On the first day, Noel looked after the wounded all day, in the open, under heavy fire, frequently in view of the enemy. That night, he spent four hours searching for the wounded on the ground in front of the enemy’s lines. He himself was wounded when shell splinters were blown into his back. In spite of that, the next day, he continued with his medical work, and also went to the advanced trenches and carried an urgent stretcher case 500 metres to safety. That night, he took a party of 20 volunteers and again ventured into no man’s land, passing within 20 metres of the German front line, to rescue three wounded men. In addition, and while fired on by machine guns, he buried the bodies of two officers, and collected many identity discs. For this, Noel was awarded his first Victoria Cross. The official citation concludes, ‘His courage and self-sacrifice were beyond praise.’
- Because of his wounds, Noel was transferred to hospital, but when he recovered, he insisted on returning to his unit at the front. Almost a year later, on 31 July 1917, during the Third Battle of Ypres, there was a British advance. While working in the casualty clearing station, Noel was hit in the head by shell splinters, which caused blood loss. There was the possibility of a fractured skull. The wound was dressed, but he refused to be evacuated.
For nearly two days, he went out repeatedly into the battlefield, rescuing and treating wounded soldiers, working under heavy fire, without rest or food and faint from his own severe wounds. He rescued many who otherwise would have died. For this, he was awarded a Bar to the Victoria Cross, effectively a second Victoria Cross.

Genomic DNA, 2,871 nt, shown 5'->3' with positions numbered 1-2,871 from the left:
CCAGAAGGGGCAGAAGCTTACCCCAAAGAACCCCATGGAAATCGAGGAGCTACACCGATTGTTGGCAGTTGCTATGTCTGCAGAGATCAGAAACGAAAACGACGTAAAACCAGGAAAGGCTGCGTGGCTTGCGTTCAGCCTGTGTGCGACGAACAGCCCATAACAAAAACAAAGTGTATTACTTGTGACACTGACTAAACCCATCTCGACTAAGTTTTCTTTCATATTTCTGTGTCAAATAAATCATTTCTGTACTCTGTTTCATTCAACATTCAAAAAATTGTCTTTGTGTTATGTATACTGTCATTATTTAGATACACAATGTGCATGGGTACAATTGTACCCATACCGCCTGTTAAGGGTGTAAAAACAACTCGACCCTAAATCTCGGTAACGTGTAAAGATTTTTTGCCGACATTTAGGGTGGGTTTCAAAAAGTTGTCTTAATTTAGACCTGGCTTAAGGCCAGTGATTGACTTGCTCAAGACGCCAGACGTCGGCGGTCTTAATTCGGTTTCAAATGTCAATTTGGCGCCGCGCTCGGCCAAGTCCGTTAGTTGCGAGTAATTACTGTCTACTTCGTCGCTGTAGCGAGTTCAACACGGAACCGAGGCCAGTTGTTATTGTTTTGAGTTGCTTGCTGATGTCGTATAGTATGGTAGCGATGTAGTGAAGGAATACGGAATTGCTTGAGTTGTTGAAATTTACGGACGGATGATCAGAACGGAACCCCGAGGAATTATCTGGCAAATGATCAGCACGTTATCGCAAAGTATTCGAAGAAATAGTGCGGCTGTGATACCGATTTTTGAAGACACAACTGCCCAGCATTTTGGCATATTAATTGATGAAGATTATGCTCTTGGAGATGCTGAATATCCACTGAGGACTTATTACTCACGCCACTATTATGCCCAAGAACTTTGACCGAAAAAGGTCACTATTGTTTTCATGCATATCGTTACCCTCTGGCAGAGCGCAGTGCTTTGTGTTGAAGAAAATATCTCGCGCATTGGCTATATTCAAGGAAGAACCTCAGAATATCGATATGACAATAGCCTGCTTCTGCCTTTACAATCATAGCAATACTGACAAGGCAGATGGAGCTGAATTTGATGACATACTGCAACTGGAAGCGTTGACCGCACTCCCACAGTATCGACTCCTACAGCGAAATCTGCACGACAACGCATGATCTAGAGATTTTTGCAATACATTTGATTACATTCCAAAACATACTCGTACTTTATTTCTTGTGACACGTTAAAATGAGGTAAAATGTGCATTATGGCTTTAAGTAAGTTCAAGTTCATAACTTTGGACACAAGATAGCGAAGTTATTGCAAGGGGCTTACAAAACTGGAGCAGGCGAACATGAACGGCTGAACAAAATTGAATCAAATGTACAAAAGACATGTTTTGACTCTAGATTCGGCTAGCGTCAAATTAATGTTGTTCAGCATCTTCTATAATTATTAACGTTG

- At 3 a.m. on 2 August, while Noel was trying to get some rest, a shell landed in the aid post. Everyone there was either killed or seriously wounded. Noel received four or five wounds, the worst being a gaping stomach wound. He somehow managed to crawl out of the dugout and get to another one. Medical help was sent for, and doctors operated on his wounds. But two days later, at 1 p.m. on Saturday 4 August 1917, Noel died peacefully.
Time for reflection
On Noel Chavasse’s gravestone are the words of Jesus: ‘Greater love hath no man than to lay down his life for his friends.’ There could be no more fitting epitaph for Noel, who was a Christian, and demonstrated by his actions his commitment to God and his love for others.
There are many similarities between the story of Noel Chavasse and the story of the life of Jesus.
– Noel cared about his fellow soldiers, both by treating them medically and by fighting for improvements to their living conditions.
– Noel fought for the underdogs, such as those shell-shocked soldiers who were accused of being cowards.
– Noel condemned religious people who talked, but did not act.
– Noel put the lives of others before his own, but not in a kamikaze way, seeking self-destruction. He had just got engaged and didn’t want to die. However, when the need arose, he was courageous.
Christians believe that these qualities are important for their own lives.
In silence, let us remember those who have died in war.
Pause to allow time for reflection.
We thank you for all those who have fought in wars with the aim of bringing freedom and peace.
We thank you for brave men and women who continue to serve in the armed forces.
We pray for protection and safety.
We thank you for the life of Noel Chavasse. Thank you for his bravery and his love and care for others.
We thank you for the way you love us and for the bravery of the cross.
Please help us to have the courage to care and to stand up for the needs of other people.
Popular songs from the First World War. Examples are available in the YouTube video, ‘It’s a long way to Tipperary/Pack up your troubles in your old kit bag’, which is available at: https://www.youtube.com/watch?v=FsynSgeo_Uo (3.16 minutes long)
The YouTube video ‘Elgar – Nimrod (from Enigma Variations)’, available at: https://www.youtube.com/watch?v=sUgoBb8m1eE (4.20 minutes long)